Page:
by David Melton
I ‘ve enjoyed the vacation from politics. Remember how before election night every other TV commercial was a political ad? Then they just go away. Good riddance. But I still remember a few things. I remember way back in the primary season when people were still arguing about Iraq — when Wall Street still brought smiles instead of scowls. I remember politicians haggling over “the surge” and whether it was a good idea.
There’s not much debate on the surge these days. It really was just kind of logical. More boots on the ground made it possible for our troops to get their job done. Skeptics made all kinds of prognostications, but in the end, the surge was the right approach.
It is pretty easy to look at the state of our world and see that the spiritual battle is raging hot across this depraved planet. If you actually sit down and think about it, you can feel discouraged. I know that Jesus triumphs in the end, but sometimes that is hard to visualize when I watch current events. I think we need our surge — a spiritual surge. I am absolutely convinced that more boots on the ground will work for us too. We need more young people to invest their lives in the service of Christ, to fight His battle, to go — not with guns — but with the gospel, go to places that seem to be devolving into chaos, and let the light of the gospel do its work.
Way back last year when politicians argued about the surge, many people doubted, some in sincerity. But in our case, I don’t see how anybody can doubt. We’ve just got to send them out to join in true spiritual engagement.
So I called together the leadership at Boston Baptist College, and I challenged us to our own surge. When it seems like everybody is calling for cutbacks, and we all know that the economy is struggling… well, we’re going to throw the Book at our circumstances — the leather-bound One. We’re going forward in Boston. We’re running a tight budget, of course, but now is the time for more to train for ministry – not less.
So our surge strategy is to acknowledge that many of our best church families will have a harder time than ever financing Christian education. If moms and dads were counting on refinancing their homes for college money – that may not be an option in our age of $700 billion bailouts. The public funding is still there, but the problem is that more people are going after the same financial pie, and the pie is not growing.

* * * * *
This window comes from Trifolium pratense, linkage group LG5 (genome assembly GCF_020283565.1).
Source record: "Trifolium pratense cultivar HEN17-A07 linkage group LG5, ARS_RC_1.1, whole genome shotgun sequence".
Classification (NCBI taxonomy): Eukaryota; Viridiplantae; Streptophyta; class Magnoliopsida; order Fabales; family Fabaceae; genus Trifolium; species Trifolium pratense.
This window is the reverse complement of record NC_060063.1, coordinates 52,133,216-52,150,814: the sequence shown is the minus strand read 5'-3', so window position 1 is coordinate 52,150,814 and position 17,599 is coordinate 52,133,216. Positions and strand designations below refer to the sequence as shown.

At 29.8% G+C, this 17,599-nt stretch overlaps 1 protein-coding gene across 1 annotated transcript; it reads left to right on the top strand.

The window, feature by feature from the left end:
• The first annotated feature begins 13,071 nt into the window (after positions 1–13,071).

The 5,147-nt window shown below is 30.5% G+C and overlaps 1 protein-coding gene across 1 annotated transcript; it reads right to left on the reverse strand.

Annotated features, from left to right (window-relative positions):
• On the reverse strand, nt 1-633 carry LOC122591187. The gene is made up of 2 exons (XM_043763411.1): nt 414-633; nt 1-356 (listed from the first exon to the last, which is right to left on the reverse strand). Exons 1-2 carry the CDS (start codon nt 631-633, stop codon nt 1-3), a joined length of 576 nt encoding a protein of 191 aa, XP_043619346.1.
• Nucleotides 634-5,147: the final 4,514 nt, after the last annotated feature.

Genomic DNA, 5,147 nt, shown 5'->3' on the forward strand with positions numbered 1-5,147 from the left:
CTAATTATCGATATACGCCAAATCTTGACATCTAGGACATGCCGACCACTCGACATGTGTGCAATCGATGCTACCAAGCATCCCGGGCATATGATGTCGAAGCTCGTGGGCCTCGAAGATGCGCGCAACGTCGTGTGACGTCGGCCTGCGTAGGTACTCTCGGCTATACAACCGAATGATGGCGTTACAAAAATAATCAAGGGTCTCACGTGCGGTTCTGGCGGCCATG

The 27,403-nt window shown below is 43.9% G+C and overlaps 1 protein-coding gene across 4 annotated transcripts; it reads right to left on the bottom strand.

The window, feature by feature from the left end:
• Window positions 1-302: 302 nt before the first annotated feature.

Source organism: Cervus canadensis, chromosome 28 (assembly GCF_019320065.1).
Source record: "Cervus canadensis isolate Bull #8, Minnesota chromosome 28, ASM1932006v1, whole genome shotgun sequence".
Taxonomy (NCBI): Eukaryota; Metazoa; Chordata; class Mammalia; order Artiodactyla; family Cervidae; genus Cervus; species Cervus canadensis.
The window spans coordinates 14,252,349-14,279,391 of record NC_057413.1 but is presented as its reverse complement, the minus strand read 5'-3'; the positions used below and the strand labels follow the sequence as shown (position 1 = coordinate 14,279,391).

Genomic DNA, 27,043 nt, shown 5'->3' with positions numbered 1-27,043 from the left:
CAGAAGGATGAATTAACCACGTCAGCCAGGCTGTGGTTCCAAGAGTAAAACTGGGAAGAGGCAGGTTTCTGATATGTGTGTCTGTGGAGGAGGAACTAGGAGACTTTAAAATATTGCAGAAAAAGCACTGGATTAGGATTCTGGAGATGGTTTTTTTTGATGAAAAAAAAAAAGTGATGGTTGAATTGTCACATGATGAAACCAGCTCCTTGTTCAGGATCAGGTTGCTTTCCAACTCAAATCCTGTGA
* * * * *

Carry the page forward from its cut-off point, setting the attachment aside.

So in Boston — our tuition is not surging. We’ve flat-lined tuition for next year. And furthermore, we’ve determined to make capital improvements happen within our budget — and we are earmarking all of our 2009 Annual Offering for scholarship money — every dollar. This year, it’s all for them. We’re going to set a record for fundraising for us, $200,000, and then we’re going to give it all away — to put more boots on the spiritual frontline. No retreat. Surge. Somebody asked me a few days ago if we can pull it off. What kind of question is that? In battle you do what you have to do to accomplish your mission. It doesn’t take a seminary degree to decipher the Great Commission. We have to get this done. So I’m not bashful to ask you to help. Ignore pundits or feelings of desperation that might suggest that this generation of young people won’t do the job. I believe in them. I’m not just like them. But I like their energy, and with their tech toys, I believe they will “e-vangelize” in their generation. If we train them well, they will carry their own just fine. Shoot, they may text-message the gospel to the ends of the earth — okay by me.
So here’s the deal. Help us. I can’t print this money; we have to raise it. Find something for Boston this year, too. Ask around. If you haven’t been to Boston, somebody you know has. We’re stoking the fires pretty good up here in New England. Help us raise scholarship funds that will keep the troops coming, even in a recession.
Know a young person who has a heart to serve God but needs financial help to train for the Lord’s work? Call us, 1-888-235-2014, and talk to Joe Sawyer at extension 218. He’s our Surge specialist. We’re recruiting every day. Politics ebbs and flows, it gets loud and then it quiets down for awhile. But not in our work. The battle is on, but in Boston we’re calling for an all-out surge. And I like how this one is going to turn out, too.